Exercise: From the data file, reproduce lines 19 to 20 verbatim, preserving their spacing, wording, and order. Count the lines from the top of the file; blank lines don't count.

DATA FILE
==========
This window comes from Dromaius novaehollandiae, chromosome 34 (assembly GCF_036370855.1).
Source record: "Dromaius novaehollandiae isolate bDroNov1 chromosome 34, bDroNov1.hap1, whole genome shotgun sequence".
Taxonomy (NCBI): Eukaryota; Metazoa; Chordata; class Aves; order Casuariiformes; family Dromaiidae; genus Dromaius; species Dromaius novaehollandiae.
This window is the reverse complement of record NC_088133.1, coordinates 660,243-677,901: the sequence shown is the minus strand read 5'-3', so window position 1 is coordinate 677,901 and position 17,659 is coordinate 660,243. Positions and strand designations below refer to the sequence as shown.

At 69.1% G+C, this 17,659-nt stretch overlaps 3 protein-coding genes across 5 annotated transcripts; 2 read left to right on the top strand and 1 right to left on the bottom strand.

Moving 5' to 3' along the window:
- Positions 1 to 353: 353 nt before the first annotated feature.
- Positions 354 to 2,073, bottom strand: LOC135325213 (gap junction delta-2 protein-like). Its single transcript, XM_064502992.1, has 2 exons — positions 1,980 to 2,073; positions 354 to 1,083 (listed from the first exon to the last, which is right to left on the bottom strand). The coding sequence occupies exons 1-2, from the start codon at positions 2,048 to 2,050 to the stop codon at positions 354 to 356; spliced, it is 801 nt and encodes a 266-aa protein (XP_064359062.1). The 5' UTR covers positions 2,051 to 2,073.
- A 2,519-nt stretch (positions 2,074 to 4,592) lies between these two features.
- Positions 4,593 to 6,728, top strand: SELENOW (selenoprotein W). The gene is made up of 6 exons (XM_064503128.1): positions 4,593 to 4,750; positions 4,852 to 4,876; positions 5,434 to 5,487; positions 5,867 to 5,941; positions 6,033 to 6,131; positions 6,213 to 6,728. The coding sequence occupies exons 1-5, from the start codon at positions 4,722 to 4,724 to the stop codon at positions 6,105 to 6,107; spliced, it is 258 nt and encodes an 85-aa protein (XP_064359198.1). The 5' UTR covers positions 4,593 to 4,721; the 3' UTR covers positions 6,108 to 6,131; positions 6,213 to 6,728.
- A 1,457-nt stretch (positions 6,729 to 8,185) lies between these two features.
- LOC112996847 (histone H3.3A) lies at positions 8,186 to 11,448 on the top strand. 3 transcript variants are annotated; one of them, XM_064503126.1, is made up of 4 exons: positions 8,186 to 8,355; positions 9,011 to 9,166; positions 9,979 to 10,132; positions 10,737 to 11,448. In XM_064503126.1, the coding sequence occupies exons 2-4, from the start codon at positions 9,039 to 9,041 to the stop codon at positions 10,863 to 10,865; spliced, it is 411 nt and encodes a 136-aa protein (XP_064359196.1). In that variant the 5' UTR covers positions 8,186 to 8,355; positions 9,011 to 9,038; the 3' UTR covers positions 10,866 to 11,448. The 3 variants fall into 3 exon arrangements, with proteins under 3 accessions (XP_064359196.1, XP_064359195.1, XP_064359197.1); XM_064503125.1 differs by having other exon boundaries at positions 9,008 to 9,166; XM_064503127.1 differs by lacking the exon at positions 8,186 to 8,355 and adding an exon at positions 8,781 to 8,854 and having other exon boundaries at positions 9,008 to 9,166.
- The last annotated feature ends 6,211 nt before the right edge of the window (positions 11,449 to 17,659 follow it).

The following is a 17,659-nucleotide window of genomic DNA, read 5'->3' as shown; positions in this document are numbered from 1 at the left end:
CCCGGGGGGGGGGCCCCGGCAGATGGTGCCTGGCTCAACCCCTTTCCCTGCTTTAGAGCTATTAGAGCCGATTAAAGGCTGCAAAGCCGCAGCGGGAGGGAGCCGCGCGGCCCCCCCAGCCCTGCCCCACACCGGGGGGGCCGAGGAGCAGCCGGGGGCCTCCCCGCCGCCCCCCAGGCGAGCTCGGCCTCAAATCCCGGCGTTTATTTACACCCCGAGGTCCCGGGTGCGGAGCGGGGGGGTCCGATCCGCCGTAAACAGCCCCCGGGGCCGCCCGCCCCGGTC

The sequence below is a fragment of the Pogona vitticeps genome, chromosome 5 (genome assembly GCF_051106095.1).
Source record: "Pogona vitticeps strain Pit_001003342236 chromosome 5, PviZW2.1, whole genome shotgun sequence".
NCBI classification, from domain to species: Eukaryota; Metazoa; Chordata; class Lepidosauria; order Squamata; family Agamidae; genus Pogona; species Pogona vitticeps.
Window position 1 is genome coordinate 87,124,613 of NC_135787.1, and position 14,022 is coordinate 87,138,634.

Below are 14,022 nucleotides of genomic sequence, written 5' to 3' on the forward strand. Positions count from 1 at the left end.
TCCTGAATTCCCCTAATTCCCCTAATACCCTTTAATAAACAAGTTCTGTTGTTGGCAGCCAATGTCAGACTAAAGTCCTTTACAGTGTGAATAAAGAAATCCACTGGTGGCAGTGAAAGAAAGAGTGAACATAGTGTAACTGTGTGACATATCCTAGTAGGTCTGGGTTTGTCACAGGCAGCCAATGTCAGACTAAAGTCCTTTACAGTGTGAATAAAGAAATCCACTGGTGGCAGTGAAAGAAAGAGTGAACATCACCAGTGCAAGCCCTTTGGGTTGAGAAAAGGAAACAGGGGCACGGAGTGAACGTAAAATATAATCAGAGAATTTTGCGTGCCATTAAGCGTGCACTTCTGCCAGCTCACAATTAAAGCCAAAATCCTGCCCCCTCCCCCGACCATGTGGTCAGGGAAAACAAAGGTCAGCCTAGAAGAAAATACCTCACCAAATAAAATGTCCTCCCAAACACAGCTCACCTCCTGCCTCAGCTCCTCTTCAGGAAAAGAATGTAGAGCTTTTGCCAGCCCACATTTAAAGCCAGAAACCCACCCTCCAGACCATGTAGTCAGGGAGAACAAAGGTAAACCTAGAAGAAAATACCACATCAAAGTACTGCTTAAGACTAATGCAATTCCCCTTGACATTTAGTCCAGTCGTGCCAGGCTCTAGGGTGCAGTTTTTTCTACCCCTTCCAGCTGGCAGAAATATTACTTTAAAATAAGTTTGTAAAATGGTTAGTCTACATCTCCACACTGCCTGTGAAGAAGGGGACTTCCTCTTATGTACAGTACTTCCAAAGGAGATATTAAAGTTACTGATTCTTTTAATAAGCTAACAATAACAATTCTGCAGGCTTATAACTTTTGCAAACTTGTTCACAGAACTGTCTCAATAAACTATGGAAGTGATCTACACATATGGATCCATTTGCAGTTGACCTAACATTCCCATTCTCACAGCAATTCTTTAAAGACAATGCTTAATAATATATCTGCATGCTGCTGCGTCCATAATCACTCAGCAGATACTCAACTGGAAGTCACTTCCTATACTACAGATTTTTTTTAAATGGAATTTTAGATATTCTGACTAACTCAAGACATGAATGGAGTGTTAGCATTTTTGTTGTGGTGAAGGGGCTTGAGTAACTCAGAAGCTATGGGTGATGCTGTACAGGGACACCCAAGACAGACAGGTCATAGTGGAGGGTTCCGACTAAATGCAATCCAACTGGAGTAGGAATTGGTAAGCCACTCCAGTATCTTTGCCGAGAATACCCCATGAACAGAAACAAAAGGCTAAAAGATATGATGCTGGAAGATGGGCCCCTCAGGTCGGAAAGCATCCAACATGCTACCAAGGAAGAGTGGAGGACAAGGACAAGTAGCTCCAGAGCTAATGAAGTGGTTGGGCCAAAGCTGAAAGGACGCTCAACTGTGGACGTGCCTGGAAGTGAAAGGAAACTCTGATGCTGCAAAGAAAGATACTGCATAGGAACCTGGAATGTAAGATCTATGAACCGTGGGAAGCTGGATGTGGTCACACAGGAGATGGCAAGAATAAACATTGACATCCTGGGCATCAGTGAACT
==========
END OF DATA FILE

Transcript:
Window position 1 is genome coordinate 87,124,613 of NC_135787.1, and position 14,022 is coordinate 87,138,634.

Below are 14,022 nucleotides of genomic sequence, written 5' to 3' on the forward strand. Positions count from 1 at the left end.